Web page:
Scholarly Project 314B 

Paul Bell, PhD,  Jeuniece Sampson, MD, Tam Tran, MD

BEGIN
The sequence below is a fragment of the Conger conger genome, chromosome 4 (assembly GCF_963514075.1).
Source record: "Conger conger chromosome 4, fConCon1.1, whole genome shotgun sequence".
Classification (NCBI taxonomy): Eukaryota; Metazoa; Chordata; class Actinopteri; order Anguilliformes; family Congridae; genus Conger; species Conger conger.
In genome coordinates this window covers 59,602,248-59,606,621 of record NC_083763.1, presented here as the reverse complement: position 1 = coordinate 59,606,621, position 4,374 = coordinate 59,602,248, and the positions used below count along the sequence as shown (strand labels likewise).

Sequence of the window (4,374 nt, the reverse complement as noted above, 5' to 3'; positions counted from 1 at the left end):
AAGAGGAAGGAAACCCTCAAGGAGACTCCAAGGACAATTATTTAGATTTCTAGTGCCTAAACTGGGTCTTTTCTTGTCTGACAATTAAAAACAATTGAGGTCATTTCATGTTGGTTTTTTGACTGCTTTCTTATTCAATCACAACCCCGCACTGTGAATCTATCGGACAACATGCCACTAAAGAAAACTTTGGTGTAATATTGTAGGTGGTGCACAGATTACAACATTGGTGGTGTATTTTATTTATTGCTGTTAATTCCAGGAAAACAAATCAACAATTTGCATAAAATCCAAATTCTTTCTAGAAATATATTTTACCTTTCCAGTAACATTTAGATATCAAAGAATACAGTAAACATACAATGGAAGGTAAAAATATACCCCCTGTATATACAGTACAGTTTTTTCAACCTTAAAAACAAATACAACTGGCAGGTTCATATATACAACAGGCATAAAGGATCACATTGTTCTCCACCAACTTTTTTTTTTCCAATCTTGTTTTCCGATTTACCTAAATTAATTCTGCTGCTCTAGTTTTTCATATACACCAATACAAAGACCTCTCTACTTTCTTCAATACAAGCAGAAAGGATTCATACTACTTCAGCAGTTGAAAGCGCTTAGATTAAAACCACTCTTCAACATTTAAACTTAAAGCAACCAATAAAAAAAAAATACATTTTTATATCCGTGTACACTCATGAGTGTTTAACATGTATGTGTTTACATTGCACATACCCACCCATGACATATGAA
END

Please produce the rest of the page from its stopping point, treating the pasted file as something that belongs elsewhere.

Occupational burnout is common among physicians, including those in training.  The negative effects of burnout not only impact the physician, but also diminish patient care and safety.  Medical residency training guidelines mandate that programs include a wellness curriculum aimed at preventing burnout and building resiliency in physicians.  However, evidence-based recommendations for developing wellness curricula are still emerging.  The present study attempted to increase knowledge associated with physician wellness by surveying graduates of a family medicine residency program.  Participants rated a range of factors associated with residency training regarding how they contributed to burnout and resiliency.  Results of the study indicated that fatigue, bureaucratic tasks, and the electronic record were the most common factors contributing to burnout.  Factors identified to build resiliency included having opportunities to pursue interests outside of medicine, social support in and outside the program, and mentoring and modeling from program faculty.  Other influences on resiliency were meeting difficult demands, developing knowledge and skills, and balancing professional and personal responsibilities.  Most factors found to cause burnout during residency did not promote later resiliency; however, 40% of the respondents found that at least one aspect of training met this description.  The first year of residency appears to be most commonly associated with burnout.  Prevalence of burnout at a given time across training years was suggested to be 18% or three to four residents in an 18-position program.   Despite a number of limitations, the results of the study could guide programs in promoting wellness in the next generation of physicians.       

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